Earlier this year, we were recognized by Marquette University President Michael Lovell for our community service via this program.
Click on the images below to view them full size and read the text.
When a spouse owns a business, it can create some of the most complicated financial issues in a divorce. It is extremely important to dive into the financial records of the business in order to value it and to determine where the money is REALLY going. Tracy Coenen and Miles Mason discuss what documents a forensic accountant needs to evaluate the business.
I often get asked how someone will know if their spouse is hiding income or assets in a divorce. Sometimes it is obvious when a document is discovered or information is leaked by someone in the know. But what if you just have a “feeling” that something isn’t right?
In working with divorcing couples, I’ve found that there are often some telltale signs of trouble. A gut feeling with some objective information is often enough to warrant further research and investigation. What are some of the common clues that I have seen to indicate hidden income and assets?
- We are suddenly poor: The income-earning spouse has an unexplained decrease in compensation and/or you have gone from regularly having extra money to suddenly having a low balance in your bank account. Beware of the possibility that your spouse is deferring income… having commissions, bonuses, or other compensation withheld until after the divorce is over.
Defendants in criminal cases such as tax fraud, money laundering, or embezzlement often need forensic accountants to help evaluate complex financial situations. Should you provide expert witness services to criminal defendants? Tracy discusses the work and some of the issues that should be considered.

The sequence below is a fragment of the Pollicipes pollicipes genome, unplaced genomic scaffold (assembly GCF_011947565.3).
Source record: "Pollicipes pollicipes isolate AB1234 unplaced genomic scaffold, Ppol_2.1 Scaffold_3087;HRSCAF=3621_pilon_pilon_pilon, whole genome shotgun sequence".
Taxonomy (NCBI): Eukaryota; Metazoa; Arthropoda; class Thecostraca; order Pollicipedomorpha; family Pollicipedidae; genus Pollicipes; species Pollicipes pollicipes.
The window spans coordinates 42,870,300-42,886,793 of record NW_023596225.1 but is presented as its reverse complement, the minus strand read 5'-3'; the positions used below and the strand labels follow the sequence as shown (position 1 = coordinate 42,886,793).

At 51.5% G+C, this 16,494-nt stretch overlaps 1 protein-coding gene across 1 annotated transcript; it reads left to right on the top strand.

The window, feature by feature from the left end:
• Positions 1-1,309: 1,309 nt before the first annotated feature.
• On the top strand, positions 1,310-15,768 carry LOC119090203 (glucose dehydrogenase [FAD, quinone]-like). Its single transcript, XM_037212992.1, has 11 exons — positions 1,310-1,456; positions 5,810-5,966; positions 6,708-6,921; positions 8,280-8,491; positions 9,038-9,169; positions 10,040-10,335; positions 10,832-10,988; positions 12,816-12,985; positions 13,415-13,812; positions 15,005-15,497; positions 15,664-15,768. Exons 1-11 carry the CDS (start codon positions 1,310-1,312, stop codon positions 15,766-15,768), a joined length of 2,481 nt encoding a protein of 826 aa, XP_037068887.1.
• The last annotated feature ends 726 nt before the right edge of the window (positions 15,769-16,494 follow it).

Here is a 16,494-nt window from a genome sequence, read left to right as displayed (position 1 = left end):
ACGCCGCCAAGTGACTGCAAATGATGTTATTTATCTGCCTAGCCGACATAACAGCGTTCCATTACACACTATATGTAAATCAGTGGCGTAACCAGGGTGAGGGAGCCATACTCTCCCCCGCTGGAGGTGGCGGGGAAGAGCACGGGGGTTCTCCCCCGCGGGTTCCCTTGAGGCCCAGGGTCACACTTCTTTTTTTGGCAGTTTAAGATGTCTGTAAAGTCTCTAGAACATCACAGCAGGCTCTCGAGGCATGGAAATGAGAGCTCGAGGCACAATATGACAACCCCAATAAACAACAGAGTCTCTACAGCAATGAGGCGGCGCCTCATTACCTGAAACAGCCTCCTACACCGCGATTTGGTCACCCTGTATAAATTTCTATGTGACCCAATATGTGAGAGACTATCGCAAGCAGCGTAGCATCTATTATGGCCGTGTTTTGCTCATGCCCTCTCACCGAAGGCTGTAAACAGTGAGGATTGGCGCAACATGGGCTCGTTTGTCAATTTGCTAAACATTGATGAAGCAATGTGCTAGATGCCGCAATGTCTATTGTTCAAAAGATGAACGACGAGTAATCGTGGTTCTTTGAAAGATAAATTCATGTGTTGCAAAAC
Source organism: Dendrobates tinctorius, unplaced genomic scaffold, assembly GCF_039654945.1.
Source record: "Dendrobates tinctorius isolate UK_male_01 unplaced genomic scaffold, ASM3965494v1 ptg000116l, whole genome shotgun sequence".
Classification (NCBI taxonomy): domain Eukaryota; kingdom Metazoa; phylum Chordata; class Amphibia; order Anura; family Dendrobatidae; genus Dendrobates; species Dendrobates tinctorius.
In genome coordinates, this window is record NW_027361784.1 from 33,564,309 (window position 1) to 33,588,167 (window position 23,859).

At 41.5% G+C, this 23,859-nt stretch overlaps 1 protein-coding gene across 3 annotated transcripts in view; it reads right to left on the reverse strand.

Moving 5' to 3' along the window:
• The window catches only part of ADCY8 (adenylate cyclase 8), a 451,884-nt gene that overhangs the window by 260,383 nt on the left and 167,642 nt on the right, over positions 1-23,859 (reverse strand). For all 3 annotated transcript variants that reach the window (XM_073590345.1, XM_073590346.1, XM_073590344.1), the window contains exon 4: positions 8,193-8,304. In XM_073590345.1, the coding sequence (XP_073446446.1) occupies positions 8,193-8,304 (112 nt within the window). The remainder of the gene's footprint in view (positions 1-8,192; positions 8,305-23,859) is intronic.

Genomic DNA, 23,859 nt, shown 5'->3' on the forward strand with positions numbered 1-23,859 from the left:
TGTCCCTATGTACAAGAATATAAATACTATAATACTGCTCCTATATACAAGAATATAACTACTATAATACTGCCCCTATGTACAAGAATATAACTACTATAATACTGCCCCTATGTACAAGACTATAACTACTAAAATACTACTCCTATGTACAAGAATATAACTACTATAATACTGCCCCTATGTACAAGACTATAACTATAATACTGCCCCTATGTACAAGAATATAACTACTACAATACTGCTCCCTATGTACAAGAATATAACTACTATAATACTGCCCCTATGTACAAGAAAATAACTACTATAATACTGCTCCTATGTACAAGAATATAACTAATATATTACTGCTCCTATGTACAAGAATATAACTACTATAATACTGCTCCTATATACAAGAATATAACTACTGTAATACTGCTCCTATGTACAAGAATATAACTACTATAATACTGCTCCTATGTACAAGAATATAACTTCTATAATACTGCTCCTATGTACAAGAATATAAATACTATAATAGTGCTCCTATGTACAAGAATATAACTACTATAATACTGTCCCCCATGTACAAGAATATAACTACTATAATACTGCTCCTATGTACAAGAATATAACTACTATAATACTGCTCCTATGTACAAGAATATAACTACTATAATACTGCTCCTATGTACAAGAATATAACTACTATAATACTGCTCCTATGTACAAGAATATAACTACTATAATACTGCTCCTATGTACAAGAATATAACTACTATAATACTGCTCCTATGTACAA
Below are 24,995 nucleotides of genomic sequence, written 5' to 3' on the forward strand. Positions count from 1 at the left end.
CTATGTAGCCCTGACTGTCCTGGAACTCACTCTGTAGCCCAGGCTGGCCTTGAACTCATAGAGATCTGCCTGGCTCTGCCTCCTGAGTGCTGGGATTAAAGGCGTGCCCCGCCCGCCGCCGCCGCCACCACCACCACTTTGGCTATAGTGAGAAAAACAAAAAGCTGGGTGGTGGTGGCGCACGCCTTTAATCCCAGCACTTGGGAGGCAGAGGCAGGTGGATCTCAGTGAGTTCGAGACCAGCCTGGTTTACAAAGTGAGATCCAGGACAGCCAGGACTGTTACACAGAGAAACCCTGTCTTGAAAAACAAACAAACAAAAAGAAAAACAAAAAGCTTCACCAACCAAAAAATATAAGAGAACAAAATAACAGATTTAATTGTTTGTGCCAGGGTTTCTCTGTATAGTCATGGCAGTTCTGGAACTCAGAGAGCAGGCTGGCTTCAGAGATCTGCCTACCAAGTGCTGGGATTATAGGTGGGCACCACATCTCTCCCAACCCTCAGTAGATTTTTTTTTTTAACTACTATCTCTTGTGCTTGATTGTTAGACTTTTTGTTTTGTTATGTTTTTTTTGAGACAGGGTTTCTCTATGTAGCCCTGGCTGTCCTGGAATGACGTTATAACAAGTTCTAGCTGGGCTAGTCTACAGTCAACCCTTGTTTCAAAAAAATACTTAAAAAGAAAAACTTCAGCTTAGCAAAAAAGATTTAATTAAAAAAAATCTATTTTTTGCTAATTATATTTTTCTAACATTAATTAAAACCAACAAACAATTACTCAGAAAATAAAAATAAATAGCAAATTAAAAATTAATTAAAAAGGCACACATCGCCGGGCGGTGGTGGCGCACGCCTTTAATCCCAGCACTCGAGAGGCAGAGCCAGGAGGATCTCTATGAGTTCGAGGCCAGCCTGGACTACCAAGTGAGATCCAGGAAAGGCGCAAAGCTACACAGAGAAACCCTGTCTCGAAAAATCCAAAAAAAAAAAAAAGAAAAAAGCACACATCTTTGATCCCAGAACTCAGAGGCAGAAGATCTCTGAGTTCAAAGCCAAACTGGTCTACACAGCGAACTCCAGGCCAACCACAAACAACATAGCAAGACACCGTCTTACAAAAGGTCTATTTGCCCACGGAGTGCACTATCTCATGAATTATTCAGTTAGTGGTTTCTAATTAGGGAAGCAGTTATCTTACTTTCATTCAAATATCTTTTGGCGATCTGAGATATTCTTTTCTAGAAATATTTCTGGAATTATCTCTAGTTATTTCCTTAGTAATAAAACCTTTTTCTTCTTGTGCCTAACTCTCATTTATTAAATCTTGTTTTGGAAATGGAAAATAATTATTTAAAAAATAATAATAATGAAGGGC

You thought only people experience identity theft. Only individuals become victims of dumpster diving or poor computer security. Someone gets a credit card in your name, and you’ve become a victim. You didn’t even consider that a company could have an “identity” that could be stolen.
Corporate identity theft is becoming all too common, and one of the most troubling aspects of it is how little owners, executives, attorneys and business advisors know about it. Without a basic knowledge of even the existence of corporate identity theft, people are powerless to prevent it.
It can be perpetrated in a number of different ways, but each type of corporate identity theft has one thing in common. It can destroy the reputation of a business quickly.
The type of corporate identity theft people think about most often is the use of a company’s credit profile, either to fraudulently obtain credit for themselves or to make purchases in the name of the company.
Wall Street Smarts: A Guide to Finding Your Inner Investor, by Miles Goodwin, is masterful compilation of the best investment advice for the average person. The book does the seemingly impossible by pulling together the best investment advice from the best books out there. Mr. Goodwin has done the hard work so you don’t have to. He has taken decades of investment research and experience (as an average person just trying to manage his own money) and extracted the most relevant advice from some of the most knowledgeable authors. Added to this material is a wealth of information he has accumulated over the years.
Where does the average person begin when trying to learn about investments? There are lots of great articles and books out there, but how do you figure out which ones are relevant and accurate? And how do you find the time to read all of them? Simply put, most people can’t. And that’s why Wall Street Smarts is an invaluable tool for anyone who wants more control over their savings and investments.